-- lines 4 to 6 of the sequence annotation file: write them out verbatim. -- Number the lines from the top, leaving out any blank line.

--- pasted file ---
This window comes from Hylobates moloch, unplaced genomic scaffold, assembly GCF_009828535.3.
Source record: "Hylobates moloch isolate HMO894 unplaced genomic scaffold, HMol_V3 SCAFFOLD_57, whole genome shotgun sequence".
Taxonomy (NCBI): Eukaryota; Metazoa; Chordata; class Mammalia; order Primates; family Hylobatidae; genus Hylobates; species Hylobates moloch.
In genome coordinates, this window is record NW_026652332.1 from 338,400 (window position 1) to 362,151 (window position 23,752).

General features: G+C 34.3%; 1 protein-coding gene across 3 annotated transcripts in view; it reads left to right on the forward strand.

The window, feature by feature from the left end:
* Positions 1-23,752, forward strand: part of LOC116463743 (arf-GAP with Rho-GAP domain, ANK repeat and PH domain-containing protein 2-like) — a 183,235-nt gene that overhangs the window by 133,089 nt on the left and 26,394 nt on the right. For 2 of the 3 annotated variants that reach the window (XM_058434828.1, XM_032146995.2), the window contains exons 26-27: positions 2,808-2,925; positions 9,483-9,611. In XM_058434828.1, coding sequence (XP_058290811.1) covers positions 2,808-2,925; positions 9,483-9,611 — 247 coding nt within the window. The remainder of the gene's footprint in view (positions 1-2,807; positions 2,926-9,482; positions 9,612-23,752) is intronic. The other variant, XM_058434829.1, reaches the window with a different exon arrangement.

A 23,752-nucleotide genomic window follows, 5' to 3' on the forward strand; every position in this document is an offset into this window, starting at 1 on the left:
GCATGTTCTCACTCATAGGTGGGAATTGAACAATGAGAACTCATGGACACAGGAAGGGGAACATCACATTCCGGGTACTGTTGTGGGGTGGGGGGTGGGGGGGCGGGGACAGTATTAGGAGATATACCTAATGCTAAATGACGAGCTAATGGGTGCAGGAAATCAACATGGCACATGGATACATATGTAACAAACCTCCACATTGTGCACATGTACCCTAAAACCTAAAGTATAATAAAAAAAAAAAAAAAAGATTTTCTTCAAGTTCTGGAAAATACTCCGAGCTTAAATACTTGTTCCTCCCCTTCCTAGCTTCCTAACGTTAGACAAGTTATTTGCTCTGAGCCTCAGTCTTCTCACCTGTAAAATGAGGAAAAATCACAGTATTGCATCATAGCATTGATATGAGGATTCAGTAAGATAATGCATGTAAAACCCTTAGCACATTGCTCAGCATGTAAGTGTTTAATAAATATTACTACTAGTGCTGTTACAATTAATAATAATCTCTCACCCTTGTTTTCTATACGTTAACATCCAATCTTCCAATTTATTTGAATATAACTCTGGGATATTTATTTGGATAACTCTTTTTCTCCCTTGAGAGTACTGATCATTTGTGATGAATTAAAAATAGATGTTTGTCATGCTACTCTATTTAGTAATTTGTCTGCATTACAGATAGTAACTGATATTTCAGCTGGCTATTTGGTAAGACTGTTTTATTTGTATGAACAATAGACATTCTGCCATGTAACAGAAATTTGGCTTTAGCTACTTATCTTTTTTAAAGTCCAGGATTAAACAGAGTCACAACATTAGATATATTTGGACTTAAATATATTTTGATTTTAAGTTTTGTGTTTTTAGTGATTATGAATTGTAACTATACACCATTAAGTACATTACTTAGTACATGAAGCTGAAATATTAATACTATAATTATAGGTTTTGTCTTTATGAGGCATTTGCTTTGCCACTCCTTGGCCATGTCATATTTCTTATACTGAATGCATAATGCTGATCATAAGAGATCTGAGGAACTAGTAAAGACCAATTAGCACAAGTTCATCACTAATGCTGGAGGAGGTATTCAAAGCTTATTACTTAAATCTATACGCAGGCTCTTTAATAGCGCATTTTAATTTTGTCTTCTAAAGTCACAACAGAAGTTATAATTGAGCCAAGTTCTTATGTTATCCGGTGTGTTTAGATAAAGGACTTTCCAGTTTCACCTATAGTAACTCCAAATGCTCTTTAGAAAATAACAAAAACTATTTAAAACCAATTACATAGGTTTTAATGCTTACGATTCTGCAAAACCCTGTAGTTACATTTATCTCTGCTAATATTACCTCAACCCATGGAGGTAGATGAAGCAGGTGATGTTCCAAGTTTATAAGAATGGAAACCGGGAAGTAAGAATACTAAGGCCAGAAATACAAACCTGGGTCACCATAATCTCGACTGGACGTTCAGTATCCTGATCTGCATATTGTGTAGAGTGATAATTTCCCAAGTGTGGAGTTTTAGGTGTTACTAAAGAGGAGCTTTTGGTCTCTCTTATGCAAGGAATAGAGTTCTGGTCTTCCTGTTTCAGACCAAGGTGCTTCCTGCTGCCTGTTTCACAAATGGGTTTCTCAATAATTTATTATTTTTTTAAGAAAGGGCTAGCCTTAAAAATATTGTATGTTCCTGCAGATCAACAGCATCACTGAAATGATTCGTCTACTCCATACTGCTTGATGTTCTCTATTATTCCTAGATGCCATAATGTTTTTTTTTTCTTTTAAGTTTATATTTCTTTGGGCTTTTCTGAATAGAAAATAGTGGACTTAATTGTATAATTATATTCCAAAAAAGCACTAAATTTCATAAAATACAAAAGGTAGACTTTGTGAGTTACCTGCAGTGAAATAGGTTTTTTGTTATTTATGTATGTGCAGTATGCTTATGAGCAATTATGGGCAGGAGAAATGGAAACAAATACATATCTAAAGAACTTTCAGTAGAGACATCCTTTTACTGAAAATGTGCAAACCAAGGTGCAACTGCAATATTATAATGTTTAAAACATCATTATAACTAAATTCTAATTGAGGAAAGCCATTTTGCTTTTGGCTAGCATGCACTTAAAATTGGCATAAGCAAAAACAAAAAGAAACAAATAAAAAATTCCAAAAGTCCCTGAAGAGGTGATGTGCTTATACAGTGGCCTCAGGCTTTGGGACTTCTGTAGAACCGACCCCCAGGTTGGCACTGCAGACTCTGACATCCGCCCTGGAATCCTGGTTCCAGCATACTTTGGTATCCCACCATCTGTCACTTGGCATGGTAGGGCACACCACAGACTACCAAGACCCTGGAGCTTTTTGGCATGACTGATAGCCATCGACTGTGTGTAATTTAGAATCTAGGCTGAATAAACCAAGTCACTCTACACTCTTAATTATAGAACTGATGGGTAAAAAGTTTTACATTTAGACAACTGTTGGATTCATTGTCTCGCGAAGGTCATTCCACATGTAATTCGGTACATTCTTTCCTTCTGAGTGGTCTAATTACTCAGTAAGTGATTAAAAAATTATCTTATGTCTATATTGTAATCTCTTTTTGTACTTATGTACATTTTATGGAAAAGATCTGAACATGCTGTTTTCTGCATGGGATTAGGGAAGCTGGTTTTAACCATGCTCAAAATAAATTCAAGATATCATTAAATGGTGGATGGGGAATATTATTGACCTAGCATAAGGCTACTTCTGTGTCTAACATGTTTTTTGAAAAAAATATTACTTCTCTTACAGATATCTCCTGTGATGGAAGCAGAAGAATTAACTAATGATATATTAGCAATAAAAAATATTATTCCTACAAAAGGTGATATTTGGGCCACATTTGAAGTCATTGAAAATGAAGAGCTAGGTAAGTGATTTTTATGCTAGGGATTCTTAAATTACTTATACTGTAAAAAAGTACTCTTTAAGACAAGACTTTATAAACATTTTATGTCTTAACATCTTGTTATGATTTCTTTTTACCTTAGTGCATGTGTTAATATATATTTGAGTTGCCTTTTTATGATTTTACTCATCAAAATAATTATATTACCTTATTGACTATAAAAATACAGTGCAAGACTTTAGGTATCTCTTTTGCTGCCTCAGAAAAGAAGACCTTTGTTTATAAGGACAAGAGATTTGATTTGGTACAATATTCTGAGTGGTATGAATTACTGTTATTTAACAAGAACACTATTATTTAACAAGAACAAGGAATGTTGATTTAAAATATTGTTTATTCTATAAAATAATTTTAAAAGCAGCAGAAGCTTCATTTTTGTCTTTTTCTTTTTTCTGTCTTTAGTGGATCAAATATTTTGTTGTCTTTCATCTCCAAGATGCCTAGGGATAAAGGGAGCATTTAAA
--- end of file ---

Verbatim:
In genome coordinates, this window is record NW_026652332.1 from 338,400 (window position 1) to 362,151 (window position 23,752).

General features: G+C 34.3%; 1 protein-coding gene across 3 annotated transcripts in view; it reads left to right on the forward strand.

The window, feature by feature from the left end: